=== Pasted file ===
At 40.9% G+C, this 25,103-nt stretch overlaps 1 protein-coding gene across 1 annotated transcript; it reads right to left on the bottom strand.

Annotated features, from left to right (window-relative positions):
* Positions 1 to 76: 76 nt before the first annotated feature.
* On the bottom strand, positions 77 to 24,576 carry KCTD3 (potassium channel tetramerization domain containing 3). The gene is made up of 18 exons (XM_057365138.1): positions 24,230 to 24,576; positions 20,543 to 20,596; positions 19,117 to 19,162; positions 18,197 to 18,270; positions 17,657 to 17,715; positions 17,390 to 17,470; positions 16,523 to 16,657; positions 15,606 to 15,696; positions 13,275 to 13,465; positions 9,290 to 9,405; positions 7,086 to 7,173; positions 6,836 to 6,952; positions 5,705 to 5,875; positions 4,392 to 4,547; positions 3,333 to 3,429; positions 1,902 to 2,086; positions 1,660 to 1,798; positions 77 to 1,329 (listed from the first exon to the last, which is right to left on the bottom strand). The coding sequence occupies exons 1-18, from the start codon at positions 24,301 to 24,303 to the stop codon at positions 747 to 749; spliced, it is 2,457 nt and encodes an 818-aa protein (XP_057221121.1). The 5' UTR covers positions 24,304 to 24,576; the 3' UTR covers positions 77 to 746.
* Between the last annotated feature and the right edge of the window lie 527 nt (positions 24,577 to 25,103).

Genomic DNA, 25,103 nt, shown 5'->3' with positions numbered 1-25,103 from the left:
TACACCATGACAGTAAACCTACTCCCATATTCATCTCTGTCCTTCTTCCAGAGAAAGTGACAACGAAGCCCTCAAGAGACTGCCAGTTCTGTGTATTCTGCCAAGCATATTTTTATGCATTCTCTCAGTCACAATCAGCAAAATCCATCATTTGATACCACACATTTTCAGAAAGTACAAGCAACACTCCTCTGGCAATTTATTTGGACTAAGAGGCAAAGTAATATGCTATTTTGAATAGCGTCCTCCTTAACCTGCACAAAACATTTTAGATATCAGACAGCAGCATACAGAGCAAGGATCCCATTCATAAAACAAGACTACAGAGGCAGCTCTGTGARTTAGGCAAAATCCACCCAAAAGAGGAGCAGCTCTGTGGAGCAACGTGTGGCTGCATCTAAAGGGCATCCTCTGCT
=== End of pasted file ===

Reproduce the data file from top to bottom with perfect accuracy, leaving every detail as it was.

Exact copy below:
At 40.9% G+C, this 25,103-nt stretch overlaps 1 protein-coding gene across 1 annotated transcript; it reads right to left on the bottom strand.

Annotated features, from left to right (window-relative positions):
* Positions 1 to 76: 76 nt before the first annotated feature.
* On the bottom strand, positions 77 to 24,576 carry KCTD3 (potassium channel tetramerization domain containing 3). The gene is made up of 18 exons (XM_057365138.1): positions 24,230 to 24,576; positions 20,543 to 20,596; positions 19,117 to 19,162; positions 18,197 to 18,270; positions 17,657 to 17,715; positions 17,390 to 17,470; positions 16,523 to 16,657; positions 15,606 to 15,696; positions 13,275 to 13,465; positions 9,290 to 9,405; positions 7,086 to 7,173; positions 6,836 to 6,952; positions 5,705 to 5,875; positions 4,392 to 4,547; positions 3,333 to 3,429; positions 1,902 to 2,086; positions 1,660 to 1,798; positions 77 to 1,329 (listed from the first exon to the last, which is right to left on the bottom strand). The coding sequence occupies exons 1-18, from the start codon at positions 24,301 to 24,303 to the stop codon at positions 747 to 749; spliced, it is 2,457 nt and encodes an 818-aa protein (XP_057221121.1). The 5' UTR covers positions 24,304 to 24,576; the 3' UTR covers positions 77 to 746.
* Between the last annotated feature and the right edge of the window lie 527 nt (positions 24,577 to 25,103).

Genomic DNA, 25,103 nt, shown 5'->3' with positions numbered 1-25,103 from the left:
TACACCATGACAGTAAACCTACTCCCATATTCATCTCTGTCCTTCTTCCAGAGAAAGTGACAACGAAGCCCTCAAGAGACTGCCAGTTCTGTGTATTCTGCCAAGCATATTTTTATGCATTCTCTCAGTCACAATCAGCAAAATCCATCATTTGATACCACACATTTTCAGAAAGTACAAGCAACACTCCTCTGGCAATTTATTTGGACTAAGAGGCAAAGTAATATGCTATTTTGAATAGCGTCCTCCTTAACCTGCACAAAACATTTTAGATATCAGACAGCAGCATACAGAGCAAGGATCCCATTCATAAAACAAGACTACAGAGGCAGCTCTGTGARTTAGGCAAAATCCACCCAAAAGAGGAGCAGCTCTGTGGAGCAACGTGTGGCTGCATCTAAAGGGCATCCTCTGCT